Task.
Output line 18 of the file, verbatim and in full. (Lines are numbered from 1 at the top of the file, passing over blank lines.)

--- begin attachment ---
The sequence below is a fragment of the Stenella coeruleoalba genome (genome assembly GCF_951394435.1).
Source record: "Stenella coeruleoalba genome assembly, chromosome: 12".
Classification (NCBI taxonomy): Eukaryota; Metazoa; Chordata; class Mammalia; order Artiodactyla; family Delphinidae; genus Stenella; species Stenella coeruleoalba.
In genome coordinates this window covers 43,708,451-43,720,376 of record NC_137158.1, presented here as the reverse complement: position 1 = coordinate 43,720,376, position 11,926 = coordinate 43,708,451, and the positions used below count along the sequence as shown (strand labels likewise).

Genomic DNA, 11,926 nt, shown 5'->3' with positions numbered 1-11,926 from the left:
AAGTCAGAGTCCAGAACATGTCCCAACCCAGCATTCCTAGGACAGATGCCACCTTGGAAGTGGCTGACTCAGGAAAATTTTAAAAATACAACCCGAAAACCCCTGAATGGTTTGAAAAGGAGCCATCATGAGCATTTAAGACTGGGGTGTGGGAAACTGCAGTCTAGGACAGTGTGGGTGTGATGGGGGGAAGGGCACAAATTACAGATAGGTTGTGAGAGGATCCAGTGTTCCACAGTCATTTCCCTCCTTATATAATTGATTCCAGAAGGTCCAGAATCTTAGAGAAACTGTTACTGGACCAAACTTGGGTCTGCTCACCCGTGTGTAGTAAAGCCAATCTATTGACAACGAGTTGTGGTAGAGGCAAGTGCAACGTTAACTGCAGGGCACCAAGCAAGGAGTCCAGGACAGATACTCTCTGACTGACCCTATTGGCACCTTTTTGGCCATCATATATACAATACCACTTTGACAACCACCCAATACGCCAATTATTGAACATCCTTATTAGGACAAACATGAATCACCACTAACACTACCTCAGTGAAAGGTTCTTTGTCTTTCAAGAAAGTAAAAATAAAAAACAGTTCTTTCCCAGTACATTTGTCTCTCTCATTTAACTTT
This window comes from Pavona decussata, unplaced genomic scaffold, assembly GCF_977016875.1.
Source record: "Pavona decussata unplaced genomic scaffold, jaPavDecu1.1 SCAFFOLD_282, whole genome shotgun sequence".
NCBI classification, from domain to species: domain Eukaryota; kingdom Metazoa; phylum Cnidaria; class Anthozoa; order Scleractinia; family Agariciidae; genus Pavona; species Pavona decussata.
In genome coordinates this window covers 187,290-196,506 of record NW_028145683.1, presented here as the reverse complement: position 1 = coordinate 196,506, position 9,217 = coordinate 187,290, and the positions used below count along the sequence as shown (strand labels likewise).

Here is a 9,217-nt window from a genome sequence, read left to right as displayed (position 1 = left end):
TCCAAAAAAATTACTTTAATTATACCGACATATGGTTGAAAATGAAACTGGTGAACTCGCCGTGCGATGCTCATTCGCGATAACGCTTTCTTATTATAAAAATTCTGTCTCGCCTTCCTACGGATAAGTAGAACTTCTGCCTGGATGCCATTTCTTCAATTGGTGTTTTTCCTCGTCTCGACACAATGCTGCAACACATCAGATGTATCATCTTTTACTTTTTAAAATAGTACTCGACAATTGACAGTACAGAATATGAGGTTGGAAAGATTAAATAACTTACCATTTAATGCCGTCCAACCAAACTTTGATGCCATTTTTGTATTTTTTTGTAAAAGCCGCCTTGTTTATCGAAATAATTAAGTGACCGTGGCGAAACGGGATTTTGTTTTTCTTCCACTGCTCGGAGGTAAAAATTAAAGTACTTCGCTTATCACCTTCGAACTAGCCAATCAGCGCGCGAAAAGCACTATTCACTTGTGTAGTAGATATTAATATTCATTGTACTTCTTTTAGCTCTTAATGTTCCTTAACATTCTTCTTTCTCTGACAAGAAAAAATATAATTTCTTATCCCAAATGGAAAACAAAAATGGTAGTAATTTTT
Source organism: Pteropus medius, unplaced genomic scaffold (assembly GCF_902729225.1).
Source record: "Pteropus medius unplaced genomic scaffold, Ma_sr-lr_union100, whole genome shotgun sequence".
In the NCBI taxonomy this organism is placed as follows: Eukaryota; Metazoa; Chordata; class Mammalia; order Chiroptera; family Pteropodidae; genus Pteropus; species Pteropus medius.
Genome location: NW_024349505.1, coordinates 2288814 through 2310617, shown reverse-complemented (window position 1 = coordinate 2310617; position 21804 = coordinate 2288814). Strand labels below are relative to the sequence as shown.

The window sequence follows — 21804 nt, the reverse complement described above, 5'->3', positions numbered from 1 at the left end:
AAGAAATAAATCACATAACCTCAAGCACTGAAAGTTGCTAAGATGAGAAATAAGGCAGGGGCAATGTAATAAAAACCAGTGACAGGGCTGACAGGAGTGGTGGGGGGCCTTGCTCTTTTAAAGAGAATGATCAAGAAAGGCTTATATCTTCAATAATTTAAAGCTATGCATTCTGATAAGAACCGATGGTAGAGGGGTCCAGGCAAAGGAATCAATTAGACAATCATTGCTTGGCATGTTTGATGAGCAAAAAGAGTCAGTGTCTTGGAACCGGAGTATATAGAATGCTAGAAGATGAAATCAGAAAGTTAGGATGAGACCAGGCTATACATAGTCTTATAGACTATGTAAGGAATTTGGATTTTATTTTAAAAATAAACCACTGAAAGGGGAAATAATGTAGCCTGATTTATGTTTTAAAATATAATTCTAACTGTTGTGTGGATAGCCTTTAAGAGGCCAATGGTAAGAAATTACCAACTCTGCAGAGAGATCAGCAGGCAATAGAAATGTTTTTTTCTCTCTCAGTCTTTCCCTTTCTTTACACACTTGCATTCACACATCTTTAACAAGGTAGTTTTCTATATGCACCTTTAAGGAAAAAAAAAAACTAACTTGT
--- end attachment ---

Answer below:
AAGAAATAAATCACATAACCTCAAGCACTGAAAGTTGCTAAGATGAGAAATAAGGCAGGGGCAATGTAATAAAAACCAGTGACAGGGCTGACAGGAGTGGTGGGGGGCCTTGCTCTTTTAAAGAGAATGATCAAGAAAGGCTTATATCTTCAATAATTTAAAGCTATGCATTCTGATAAGAACCGATGGTAGAGGGGTCCAGGCAAAGGAATCAATTAGACAATCATTGCTTGGCATGTTTGATGAGCAAAAAGAGTCAGTGTCTTGGAACCGGAGTATATAGAATGCTAGAAGATGAAATCAGAAAGTTAGGATGAGACCAGGCTATACATAGTCTTATAGACTATGTAAGGAATTTGGATTTTATTTTAAAAATAAACCACTGAAAGGGGAAATAATGTAGCCTGATTTATGTTTTAAAATATAATTCTAACTGTTGTGTGGATAGCCTTTAAGAGGCCAATGGTAAGAAATTACCAACTCTGCAGAGAGATCAGCAGGCAATAGAAATGTTTTTTTCTCTCTCAGTCTTTCCCTTTCTTTACACACTTGCATTCACACATCTTTAACAAGGTAGTTTTCTATATGCACCTTTAAGGAAAAAAAAAAACTAACTTGT